Only 17 Percent Of Americans Approve Of Senate Health Care Bill, Says NPR Poll


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According to an NPR/PBS NewsHour/Marist poll released Wednesday, only 17 percent of American adults approve of the Senate Republican health care plan, the Better Care Reconciliation Act.

The survey found that 55 percent say they disapprove and 24 percent say they have not heard enough about the proposal to have an opinion.

Senate Majority Leader Mitch McConnell announced Tuesday that he is delaying a vote on the legislation amid opposition from moderate and conservative members. Congress will resume consideration when they return from next week’s July 4 recess.

A Congressional Budget Office analysis that was released Monday found that the bill would result in a 22 million loss of health insurance for Americans over the next decade due, in part, to the bill’s rollback of Medicaid expansion, according to NPR.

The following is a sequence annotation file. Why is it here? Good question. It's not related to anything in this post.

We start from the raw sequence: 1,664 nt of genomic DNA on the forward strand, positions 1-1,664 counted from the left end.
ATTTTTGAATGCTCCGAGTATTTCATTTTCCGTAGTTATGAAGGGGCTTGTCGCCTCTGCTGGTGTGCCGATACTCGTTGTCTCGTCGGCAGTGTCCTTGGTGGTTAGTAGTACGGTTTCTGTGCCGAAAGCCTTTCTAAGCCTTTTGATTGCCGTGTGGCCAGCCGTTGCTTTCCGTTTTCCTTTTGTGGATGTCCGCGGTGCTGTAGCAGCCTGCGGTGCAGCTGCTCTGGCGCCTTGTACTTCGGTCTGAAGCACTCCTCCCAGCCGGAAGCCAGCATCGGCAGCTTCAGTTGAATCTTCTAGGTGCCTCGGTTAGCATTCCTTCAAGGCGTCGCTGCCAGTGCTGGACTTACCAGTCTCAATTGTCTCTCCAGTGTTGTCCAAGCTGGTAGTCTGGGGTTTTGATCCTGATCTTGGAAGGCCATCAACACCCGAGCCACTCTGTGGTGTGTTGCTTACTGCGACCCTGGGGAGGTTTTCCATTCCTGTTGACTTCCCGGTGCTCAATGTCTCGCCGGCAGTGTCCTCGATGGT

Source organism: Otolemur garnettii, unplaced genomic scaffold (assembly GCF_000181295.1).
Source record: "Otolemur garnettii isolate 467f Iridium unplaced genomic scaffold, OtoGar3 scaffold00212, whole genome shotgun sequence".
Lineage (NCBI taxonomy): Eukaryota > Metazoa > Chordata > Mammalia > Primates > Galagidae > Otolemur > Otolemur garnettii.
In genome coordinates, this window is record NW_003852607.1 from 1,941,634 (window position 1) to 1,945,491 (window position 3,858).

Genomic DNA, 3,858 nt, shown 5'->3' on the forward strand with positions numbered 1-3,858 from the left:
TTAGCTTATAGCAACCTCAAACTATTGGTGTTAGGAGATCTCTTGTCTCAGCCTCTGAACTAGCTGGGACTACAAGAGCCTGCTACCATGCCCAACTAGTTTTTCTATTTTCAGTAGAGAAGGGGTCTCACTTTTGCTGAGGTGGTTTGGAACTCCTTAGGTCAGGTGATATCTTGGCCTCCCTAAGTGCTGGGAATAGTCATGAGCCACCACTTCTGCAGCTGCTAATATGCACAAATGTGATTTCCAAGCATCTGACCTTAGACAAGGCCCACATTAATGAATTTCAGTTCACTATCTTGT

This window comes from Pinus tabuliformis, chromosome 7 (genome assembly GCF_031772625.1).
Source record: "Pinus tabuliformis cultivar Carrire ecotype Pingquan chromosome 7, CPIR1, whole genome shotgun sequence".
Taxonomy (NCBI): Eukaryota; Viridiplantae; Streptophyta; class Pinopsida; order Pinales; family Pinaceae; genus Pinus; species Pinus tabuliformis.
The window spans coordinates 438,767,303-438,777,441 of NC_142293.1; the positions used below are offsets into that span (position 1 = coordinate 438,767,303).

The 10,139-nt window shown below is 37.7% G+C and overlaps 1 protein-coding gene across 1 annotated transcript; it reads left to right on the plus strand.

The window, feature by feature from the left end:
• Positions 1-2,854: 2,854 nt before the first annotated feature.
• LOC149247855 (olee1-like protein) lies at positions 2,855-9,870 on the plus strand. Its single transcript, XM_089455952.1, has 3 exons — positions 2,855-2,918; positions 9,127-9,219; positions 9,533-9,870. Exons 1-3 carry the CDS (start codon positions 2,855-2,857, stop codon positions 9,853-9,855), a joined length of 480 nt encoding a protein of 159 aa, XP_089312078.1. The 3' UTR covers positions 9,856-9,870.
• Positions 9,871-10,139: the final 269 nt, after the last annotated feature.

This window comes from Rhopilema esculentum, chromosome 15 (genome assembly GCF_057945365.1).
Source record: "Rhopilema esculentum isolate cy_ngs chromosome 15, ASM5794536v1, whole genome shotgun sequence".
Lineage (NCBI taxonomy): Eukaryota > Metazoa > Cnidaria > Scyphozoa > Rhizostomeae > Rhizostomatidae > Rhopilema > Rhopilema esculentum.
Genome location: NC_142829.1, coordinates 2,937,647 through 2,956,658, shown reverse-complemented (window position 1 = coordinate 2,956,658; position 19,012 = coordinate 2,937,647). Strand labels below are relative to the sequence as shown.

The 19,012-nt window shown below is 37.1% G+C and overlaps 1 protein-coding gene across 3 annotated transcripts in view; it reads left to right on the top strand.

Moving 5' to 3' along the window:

“With numbers like these, it’s not surprising the Republican leadership in Congress is having a difficult time building consensus,” Lee Miringoff, the director of the Marist Institute for Public Opinion, told NPR.

Despite the poll numbers, the GOP is still determined to push this bill through Congress, even with only a 51 majority vote.

Vice President Mike Pence has already been seen trying to woo GOP leaders to vote “yes” on the bill by having an exclusive conservative dinner party on Tuesday night.

To no one’s surprise, the Democratic opposition to the bill is high, resulting in only an 8 percent approval rate, according to the poll. GOP support for their own plan is underwhelming, however. Twenty-one percent of Republicans oppose the bill, and 35 percent support it.

While the numbers in the NPR poll show the lack of approval, another survey from Morning Consult/Politico would disagree.

Their poll found that 60 percent of Republicans approve of the Senate’s new health care bill, while 24 percent disapprove.

The NPR/PBS NewsHour/Marist’s poll was conducted by live interviewers using a mix of landline and mobile numbers from June 21-25, among 1,205 registered voters with a margin of error of plus or minus 2.8 percentage points.

The Morning Consult/Politico poll was conducted online from June 22-24, among 1,994 registered voters with a margin of error of plus or minus 2 percentage points.